And a good morning to you, Dean.
I'm pleased to welcome Daylight Saving Time because the dog began sensing it about three weeks ago, I hope. That is, he began pestering me for his dinner a little earlier each day and I hope it's related to the sun because, if so, we'll be back on schedule this afternoon.
He did seem a little surprised when the alarm went off an hour early this morning. He accepted his breakfast like a good hound, but then went right back to sleep without asking to go out or wandering around to see what else might be available.
So we'll see. Meanwhile, you don't really need an alarm clock, as Dean notes, as long as you've got a four-legged pal to let you know when it's breakfast time.
Steppin McFetchit Day
I was planning to save my annual rant for Friday, but Luann touched it off early.
Yes, folks, Steppin McFetchit Day is Friday, and our favorite ditzy blonde is not only looking forward to it but even treads on a particular peeve with her use of "Patty."
I, of course, identify with her father and am bewildered and yet amused by her silliness as intended.
And I don't know how many Patricks anywhere get called "Patty" after they are perhaps two years old, but it certainly doesn't happen in Ireland where the diminutive comes from "Padraig" and is "Paddy."
Irish Catholics were one of the last immigrant groups to assimilate into the American melting pot rather than becoming part of what the Canadians call "the cultural mosaic," though not without some pain and division.
For instance, they started parochial schools in large part to avoid having Protestant theology taught to their children in the public schools.
This following an attempt to separate church and state in which, as Thomas Nast so kindly put it, the little monkey-children were directed by the evil priests to kick the Holy Bible out of public schools with their big clodhopper boots, while waving rosary beads and terrorist flags.
I'm sure Nast would be happy to see that there is such a strong movement afoot to reintroduce Protestant theology in the public sector and to use taxpayer funding to support quasi-public Protestant parochial schools.
The tension within the Irish community between "lace curtain Irish" who were anxious to fit in and "shanty Irish" who were content with who they were was the basis of "Bringing Up Father."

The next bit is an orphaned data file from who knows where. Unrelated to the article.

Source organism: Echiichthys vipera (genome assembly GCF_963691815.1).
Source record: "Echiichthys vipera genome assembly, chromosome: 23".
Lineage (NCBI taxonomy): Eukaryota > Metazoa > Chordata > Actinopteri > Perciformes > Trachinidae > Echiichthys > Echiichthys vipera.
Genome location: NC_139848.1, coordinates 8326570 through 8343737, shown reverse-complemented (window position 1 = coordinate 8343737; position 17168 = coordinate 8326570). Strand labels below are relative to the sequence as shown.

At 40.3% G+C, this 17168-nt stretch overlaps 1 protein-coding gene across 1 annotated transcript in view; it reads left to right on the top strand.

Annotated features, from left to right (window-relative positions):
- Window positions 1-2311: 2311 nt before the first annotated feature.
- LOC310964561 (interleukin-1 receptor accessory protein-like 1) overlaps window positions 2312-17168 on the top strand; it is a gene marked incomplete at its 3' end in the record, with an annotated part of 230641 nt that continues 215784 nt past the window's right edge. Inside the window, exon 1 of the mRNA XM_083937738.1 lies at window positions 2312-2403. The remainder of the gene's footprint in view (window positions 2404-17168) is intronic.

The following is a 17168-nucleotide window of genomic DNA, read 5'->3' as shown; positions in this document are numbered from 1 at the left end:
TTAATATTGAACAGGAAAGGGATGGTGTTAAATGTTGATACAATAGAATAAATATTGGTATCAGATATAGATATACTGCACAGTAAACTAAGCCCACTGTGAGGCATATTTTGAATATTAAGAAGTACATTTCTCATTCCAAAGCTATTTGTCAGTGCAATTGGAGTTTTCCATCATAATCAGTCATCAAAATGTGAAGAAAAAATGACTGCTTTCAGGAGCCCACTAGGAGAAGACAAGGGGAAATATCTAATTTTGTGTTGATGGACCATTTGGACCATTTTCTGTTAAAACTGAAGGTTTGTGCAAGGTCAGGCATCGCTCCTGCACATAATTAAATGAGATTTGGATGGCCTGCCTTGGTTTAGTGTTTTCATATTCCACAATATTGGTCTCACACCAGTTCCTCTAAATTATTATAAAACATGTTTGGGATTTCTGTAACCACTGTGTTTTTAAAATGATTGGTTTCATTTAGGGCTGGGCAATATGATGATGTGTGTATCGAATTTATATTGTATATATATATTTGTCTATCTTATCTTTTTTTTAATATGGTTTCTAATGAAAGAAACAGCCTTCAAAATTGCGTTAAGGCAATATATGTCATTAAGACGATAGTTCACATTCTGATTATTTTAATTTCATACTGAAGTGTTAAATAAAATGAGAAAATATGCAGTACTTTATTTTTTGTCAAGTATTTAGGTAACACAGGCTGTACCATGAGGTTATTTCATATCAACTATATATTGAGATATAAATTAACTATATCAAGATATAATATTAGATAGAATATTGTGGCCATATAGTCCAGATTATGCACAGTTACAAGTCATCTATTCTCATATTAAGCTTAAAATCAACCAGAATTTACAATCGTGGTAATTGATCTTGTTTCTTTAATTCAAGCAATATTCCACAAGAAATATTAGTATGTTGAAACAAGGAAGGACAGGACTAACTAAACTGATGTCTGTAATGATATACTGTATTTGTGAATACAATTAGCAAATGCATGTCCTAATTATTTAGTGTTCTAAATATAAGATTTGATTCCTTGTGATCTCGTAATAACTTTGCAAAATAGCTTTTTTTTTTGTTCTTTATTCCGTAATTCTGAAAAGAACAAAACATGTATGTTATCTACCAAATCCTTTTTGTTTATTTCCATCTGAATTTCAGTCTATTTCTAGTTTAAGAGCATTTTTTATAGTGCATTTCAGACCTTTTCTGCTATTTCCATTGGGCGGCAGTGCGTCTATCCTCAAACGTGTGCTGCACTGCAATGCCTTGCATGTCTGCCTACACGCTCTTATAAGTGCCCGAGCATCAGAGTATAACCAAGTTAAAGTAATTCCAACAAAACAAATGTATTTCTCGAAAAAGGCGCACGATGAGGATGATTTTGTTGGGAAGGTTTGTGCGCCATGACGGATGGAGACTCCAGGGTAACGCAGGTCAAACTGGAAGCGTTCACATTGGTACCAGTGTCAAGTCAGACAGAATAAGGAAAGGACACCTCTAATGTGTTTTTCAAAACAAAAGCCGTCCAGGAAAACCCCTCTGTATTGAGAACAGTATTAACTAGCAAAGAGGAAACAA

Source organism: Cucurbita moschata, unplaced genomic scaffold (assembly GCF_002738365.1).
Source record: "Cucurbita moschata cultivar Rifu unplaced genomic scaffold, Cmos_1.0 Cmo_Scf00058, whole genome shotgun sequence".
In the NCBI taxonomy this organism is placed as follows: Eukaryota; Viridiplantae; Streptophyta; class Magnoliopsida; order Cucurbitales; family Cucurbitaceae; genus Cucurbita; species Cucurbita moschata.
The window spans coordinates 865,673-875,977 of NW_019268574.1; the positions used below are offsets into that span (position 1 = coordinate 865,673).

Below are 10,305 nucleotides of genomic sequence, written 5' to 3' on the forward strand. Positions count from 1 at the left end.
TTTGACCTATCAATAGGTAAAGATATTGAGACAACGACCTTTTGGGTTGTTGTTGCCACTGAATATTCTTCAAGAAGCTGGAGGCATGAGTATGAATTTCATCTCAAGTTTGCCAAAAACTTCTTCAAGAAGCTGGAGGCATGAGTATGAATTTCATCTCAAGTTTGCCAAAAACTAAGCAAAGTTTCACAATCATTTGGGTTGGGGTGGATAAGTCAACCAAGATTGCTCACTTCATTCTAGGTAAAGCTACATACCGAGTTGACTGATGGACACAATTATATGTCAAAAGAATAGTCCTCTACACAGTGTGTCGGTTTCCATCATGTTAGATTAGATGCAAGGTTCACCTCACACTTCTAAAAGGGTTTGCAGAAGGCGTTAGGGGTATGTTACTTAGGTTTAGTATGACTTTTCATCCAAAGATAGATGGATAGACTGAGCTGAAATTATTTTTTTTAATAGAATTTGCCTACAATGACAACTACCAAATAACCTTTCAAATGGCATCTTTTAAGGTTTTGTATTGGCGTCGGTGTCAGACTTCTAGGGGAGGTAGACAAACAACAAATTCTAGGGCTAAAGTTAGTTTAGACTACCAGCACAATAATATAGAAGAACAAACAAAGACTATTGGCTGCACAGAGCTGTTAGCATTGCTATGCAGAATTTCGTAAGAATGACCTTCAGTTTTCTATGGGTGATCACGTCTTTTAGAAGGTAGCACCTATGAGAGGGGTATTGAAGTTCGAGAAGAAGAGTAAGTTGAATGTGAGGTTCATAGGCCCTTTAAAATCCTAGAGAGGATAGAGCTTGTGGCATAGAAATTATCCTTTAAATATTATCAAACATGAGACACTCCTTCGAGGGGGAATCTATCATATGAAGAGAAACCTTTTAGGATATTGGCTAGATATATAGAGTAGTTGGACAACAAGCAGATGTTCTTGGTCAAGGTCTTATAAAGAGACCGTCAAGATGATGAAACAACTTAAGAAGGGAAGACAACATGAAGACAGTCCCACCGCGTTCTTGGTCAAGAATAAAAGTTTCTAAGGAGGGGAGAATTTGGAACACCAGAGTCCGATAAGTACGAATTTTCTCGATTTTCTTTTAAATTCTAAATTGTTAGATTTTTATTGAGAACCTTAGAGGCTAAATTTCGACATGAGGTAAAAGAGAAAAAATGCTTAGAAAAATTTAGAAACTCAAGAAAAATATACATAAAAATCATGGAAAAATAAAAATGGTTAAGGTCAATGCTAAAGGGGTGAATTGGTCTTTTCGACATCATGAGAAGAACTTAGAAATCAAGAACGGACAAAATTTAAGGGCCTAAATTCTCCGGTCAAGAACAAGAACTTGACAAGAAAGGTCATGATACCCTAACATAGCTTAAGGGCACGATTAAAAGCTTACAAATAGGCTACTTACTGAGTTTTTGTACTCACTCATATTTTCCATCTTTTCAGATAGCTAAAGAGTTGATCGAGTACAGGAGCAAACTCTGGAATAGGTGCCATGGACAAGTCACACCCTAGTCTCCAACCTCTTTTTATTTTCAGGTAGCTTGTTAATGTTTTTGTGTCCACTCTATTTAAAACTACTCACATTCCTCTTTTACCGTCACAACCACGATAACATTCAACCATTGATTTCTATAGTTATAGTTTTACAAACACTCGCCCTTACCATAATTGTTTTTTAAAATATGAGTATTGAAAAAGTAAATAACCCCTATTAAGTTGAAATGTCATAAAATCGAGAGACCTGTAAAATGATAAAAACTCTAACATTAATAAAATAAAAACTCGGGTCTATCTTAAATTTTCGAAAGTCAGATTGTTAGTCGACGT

Maggie was a frantic social climber, desperate to be invited to the opera by Count Uptoten, while Jiggs, unashamed of his blue-collar origins, was happy to go down to Dinty's for corned beef and cabbage and a beer or two and to play some poker.
And over the years, St. Patrick's Day, which started out as a somewhat defiant demonstration of ethnic pride, became willing to be accepted on any terms, aided by John Ford's sentimental portrayals of music-hall Irish, a minstrel show in green and if you're so proud of your roots, Seáinín, why'd you change your name from Feeney?
Now even in Dublin, the day has gone from a religious observance to a festival of drunken excess.
When I was in an Irish ballad group in the Eighties, we had a love/hate relationship with March 17, because we'd make more money then than we did playing for ex-pats the rest of the year, but we'd get requests for faux-Irish tunes like "When Irish Eyes Are Smiling" and "Danny Boy" and have to watch drunks pretend to do jigs.
After the group broke up, I played one last March 17 gig, with the understanding that there'd be no green beer and no plastic derbies handed out, and that I'd play for free if they donated the proceeds to the local food bank.
It was a very pleasant evening and a good chance to quit while I could take some pride in things.
I'm always interested in getting the inside story on how different parts of the comics industry work, but I'm not sure I wanted to know this: Johanna Draper Carlson pulls back the curtain on independent comic book publishing and it's an ugly sight indeed.
It seems a lot of independent publishers don't pay creators until they've made back their costs. There's no advance at all, and no royalties until the project makes a profit.
I'm appalled anyone would offer such an unconscionable deal and also appalled that anyone would accept it.
I understand the desire for exposure, but I remember a writer I met quite early in my career. I said that being published in the campus humor magazine didn't pay but it was a chance to see my name in print, to which he replied, "When I want to see my name in print, I look in the phone book."
I can't say I've never worked for free since, but rarely so and never on anything that involved more than dashing off something light. And I've reviewed books for $5-and-keep-the-book, but only when I was starting out and needed to build a clip file.
Decent treatment of artists is not impossible.
The artists I work with on my children's serials get a small advance and then a cut of the gross. When I had to split with the paper I worked for, it was a third. Now that I'm on my own, it is half.
Sometimes that's a nice income, sometimes things don't work out so well, but the money comes off the top, always.
Anything less is thievery and nobody -- nobody -- should agree to be ripped off.
Much less offer to do it.
Good morning, Spock. Good morning, Dean.
(Until I started going to the Episcopal Church, I thought he'd written this.)